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Number of axioms for a theory

  1. Sep 19, 2015 #1
    I've been asking myself a few questions lately regarding the nature of a theory. It can be any type of theory. I hope someone can answer these to a degree. The questions are:
    1. Can a theory have less than three axioms? Is three the minimum for a theory to make sense?
    2. Is the statement "The less axioms, the more abstract the theory, the more facts will fit" true ?
    3. How does the number of axioms relate to the number of contradictions that may appear within the theory?

    Thanks in advance.
  2. jcsd
  3. Sep 19, 2015 #2
    Yes, I present "the zero theory":
    • Axiom 0: 0 is a natural number.
    I don't think you could say that the zero theory doesn't make sense, but it is not very interesting. So perhaps you want to ask "is three the minimum for a theory to be interesting?". For that question to have any meaning you would have to define "interesting", and that is a matter of philosophy not mathematics. We don't discuss philosophy in these forums.

    Again that requires a definition of "abstract"... however I think that the opposite of "the more facts will fit" is true - how many facts fit the zero theory?

    If you can find any contradictions (i.e. a statement for which both the statement and its negation can be proved true from the axioms) then the axiomatic system is inconsistent and would not be called a theory.
  4. Sep 19, 2015 #3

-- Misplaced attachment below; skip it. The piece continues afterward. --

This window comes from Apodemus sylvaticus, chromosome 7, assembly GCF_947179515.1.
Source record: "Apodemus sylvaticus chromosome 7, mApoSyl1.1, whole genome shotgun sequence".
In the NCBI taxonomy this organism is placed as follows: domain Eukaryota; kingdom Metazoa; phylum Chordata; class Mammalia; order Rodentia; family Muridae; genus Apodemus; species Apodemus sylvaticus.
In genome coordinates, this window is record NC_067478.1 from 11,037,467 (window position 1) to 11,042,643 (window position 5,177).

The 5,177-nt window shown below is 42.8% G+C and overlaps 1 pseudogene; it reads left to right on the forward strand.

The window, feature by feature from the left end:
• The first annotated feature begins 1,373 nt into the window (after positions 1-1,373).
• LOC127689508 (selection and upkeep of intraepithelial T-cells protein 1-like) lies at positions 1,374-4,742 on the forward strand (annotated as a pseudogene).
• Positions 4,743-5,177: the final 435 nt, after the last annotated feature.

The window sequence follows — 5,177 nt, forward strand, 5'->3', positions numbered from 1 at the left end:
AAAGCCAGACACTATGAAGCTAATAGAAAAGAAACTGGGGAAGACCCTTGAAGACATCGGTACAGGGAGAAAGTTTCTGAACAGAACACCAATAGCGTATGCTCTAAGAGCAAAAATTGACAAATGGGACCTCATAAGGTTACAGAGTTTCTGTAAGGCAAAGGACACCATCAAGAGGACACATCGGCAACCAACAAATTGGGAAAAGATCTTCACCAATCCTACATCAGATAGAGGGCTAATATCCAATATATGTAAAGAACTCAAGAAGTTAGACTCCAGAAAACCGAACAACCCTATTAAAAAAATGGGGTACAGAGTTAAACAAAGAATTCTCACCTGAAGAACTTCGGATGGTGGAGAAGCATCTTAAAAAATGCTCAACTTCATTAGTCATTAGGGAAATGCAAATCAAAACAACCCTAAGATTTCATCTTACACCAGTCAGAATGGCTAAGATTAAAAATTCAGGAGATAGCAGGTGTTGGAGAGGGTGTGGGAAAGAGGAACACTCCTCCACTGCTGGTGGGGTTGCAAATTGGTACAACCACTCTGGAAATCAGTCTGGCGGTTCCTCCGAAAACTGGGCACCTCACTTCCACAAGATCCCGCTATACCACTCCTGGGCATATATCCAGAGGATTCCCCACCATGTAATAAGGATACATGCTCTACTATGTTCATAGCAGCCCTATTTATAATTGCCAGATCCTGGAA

LOL, you're a robot. I guess i had to ask the questions on a philosophy forum because I meant a philosophical theory. Besides; The statement that zero is a natural number is a matter of dispute, even in such a "precise" field like mathematics.
  5. Sep 19, 2015 #4


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    I think I heard that if you can find one contradiction then you can disprove all the statements you can prove in that theory - is this right?
    Last edited: Sep 20, 2015
  6. Sep 19, 2015 #5
    An axiom is a statement that is defined to be true, it is not something that can be disputed.
  7. Sep 20, 2015 #6


    Staff: Mentor

    Discussions about philosophy aren't permitted at this forum.
  8. Sep 20, 2015 #7


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    There we have very nice example of reductio ad absurdam. :oldbiggrin:
  9. Sep 20, 2015 #8


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    I think we need a Logician that is an expert of Theories & Formal Systems to answer this question ... :smile: If the question is pertinent in a math forum I don't know ...
  10. Sep 20, 2015 #9
    Once you have a contradiction, everything falls apart like this:
    • Let the contradiction be expressed thus: (A is a theorem of S) (Theorem 1) and ((not A) is a theorem of S) (Theorem 2).
    • Now for any well defined statement B, we have by Theorem 1 ((A or B) is a theorem of S) (Theorem 3) and also ((A or (not B) is a theorem of S) (Theorem 4).
    • By Theorem 2 and Theorem 3, (B is a theorem of S) (Theorem 5).
    • By Theorem 2 and Theorem 4 ((not B) is a theorem of S) (Theorem 6).
    So if we have a contradiction, any statement and its inverse can both be proved.
  11. Sep 20, 2015 #10


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    Have you just proven we don't exi...(poof) :oldbiggrin:
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